I have not published an article for a really, really long time, because I felt I had nothing to share. Now I do have the feeling I have just little bit worth sharing.

In case you work with JavaFX you’ll most likely use CSS for styling your application. When doing so, chances are you might enjoy some of the benefits Sass can bring to the table, especially in regard to IDE integration.

My relation to UI development

I’ve really never been into web development. But I just enjoyed learning new things and there has been time when this curiosity has been about CSS.

I assume there might be newer cool kids around in the meantime, but back then I figured out that Sass provides a lot of convenience over plain CSS and that just stuck in my head ever since. Luckily, that convenience also applies to using CSS in JavaFX.

Why Sass?

As is often the case, I had a new idea to toy around with private JavaFX project. Having some CSS styling in my application, I thought a little more efficiency and convenience would serve me well, because I just like both.

  • using variables, mainly for re-using the same colors (but essentially everything else, as well)
  • nesting declarations instead of repeating the selectors

Actually, there’s more to Sass - but this is what I wanted to achieve.

IntelliJ IDEA is my favorite IDE, and it’s just amazing. However, re-using the same colors as kind of variable never really worked that well with JavaFX-CSS. It has, however, great support for Sass :)

Using Sass with JavaFX

Once you’re willing to use Sass with JavaFX, you’ll likely find an awesome article by Andres Almiray providing just what you need to know. Kudos for saving me a lot of research :)

Sadly, I noticed some weird behaviour with the referenced sass-maven-plugin in the latest-version (3.7.2).

Reliable build with sass-maven-plugin

digging into the cause

The sass-maven-plugin is a built detection for whether the Sass has changed over the last compilation of the processed css. This actually is a good thing. However, I found out that sometimes my CSS is missing in the final build leading to a NPE when trying to read styles and applying to my scene. After some debugging, I found out that this seems to tied to the way the plugin detects whether to compile the CSS anew or just skip it. The plugin unfortunately always considered a rebuild unnecessary when run with mvn clean package, which explains the missing CSS in the final artifact.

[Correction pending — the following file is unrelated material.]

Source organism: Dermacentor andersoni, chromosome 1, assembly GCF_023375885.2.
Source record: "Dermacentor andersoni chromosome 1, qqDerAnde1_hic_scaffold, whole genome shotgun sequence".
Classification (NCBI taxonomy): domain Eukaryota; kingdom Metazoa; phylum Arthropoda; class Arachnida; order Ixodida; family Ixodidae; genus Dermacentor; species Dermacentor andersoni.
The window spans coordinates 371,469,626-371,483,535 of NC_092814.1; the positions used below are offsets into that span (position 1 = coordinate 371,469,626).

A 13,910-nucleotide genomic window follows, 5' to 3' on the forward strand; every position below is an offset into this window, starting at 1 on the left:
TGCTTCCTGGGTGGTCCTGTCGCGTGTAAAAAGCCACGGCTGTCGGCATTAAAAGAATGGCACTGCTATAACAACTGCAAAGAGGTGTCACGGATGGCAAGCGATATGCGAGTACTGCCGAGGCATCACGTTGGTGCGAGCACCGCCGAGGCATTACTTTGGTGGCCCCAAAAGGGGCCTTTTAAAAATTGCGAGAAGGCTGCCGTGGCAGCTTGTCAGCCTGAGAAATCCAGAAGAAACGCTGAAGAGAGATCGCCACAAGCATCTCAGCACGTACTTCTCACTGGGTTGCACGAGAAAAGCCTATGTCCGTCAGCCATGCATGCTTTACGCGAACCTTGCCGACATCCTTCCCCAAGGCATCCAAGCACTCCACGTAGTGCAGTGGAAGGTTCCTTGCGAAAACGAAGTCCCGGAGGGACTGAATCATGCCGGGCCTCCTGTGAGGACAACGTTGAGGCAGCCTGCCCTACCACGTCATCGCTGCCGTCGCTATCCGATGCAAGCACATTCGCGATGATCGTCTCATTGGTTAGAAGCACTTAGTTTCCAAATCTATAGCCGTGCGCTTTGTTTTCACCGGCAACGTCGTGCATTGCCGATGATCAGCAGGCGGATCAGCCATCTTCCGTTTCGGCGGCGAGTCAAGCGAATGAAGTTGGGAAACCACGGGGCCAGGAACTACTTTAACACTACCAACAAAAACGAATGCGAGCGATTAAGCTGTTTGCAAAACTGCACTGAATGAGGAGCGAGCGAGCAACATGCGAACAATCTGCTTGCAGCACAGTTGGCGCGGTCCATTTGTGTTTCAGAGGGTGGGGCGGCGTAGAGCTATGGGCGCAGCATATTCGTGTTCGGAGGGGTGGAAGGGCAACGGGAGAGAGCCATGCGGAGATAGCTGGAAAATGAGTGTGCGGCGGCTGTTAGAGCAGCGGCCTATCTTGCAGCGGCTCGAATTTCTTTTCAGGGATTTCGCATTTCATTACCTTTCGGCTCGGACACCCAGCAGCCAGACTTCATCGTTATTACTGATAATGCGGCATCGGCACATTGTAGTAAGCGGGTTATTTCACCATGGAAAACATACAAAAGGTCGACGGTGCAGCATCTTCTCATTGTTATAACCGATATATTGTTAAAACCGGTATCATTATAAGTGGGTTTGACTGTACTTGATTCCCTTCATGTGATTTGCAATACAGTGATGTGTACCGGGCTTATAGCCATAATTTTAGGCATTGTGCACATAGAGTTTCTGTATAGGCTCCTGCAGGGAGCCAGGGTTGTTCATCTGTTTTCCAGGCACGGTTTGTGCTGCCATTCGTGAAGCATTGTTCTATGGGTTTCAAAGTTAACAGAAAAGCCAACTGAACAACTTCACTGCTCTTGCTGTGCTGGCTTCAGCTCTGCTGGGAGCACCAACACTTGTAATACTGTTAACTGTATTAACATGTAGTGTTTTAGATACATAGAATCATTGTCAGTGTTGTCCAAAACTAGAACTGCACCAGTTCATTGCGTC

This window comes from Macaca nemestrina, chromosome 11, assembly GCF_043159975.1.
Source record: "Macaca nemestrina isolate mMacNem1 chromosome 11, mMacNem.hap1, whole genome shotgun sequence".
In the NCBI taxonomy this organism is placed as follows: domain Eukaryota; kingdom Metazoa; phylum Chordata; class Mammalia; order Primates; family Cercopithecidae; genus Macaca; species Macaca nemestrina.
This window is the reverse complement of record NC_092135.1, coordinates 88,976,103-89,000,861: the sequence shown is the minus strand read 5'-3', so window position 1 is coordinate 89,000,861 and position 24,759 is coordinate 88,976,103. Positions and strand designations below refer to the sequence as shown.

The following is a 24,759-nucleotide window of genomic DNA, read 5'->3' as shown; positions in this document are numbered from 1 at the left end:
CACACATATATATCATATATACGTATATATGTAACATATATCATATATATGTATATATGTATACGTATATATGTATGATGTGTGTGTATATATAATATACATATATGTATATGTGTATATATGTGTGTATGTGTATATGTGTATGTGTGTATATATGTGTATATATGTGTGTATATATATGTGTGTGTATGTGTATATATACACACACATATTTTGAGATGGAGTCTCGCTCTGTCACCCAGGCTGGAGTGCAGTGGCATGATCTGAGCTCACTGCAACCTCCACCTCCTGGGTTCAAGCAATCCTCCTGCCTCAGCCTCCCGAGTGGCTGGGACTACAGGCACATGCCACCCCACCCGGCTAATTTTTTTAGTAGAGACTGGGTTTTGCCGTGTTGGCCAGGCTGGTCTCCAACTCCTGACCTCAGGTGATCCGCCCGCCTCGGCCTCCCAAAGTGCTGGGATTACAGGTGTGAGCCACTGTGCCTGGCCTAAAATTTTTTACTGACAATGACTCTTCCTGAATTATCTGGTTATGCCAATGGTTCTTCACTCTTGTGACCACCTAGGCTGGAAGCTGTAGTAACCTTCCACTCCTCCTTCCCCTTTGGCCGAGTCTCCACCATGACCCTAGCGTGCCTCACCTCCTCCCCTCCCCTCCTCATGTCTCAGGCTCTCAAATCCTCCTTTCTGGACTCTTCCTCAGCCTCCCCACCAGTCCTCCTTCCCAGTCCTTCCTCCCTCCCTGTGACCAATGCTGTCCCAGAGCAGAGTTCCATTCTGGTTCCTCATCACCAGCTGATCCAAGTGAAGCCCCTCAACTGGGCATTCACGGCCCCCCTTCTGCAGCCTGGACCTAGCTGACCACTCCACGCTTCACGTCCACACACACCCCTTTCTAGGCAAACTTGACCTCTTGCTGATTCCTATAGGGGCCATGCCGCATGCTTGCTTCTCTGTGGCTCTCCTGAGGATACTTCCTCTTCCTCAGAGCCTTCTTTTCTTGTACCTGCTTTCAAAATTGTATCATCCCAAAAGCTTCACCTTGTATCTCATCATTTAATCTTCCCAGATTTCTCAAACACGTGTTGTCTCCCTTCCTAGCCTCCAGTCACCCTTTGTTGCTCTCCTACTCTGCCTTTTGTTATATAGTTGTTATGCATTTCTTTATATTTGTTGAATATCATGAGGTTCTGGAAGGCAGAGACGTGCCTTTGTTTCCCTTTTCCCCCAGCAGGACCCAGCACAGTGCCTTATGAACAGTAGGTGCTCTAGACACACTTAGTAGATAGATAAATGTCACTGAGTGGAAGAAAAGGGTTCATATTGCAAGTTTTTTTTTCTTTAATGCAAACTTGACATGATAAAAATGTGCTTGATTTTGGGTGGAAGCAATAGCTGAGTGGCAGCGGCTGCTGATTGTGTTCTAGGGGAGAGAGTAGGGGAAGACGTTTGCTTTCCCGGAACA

One thing I didn’t research is, whether this happens on Windows only.

what worked for me

After some experimenting I went with the following configuration (complete picture on GitHub):

                <!-- using dedicated folders seems to work best with rebuild-required detection, at least when being a bit early to the party (i. e. in generate-resource phase) -->

There’s two main aspects here:

  • using dedicated directories for input and output
  • applying the plugin just before the other resources are processed in process-resources phase.


Using Sass makes my development just a little easier and can easily be integrated into the maven-build with the information in the article. Using the configuration above works just fine for me.

I also added IDEA’s run configurations for just compiling the Sass and adjusted my run configurations for running my application to also compile the Sass beforehand. You can look them up on GitHub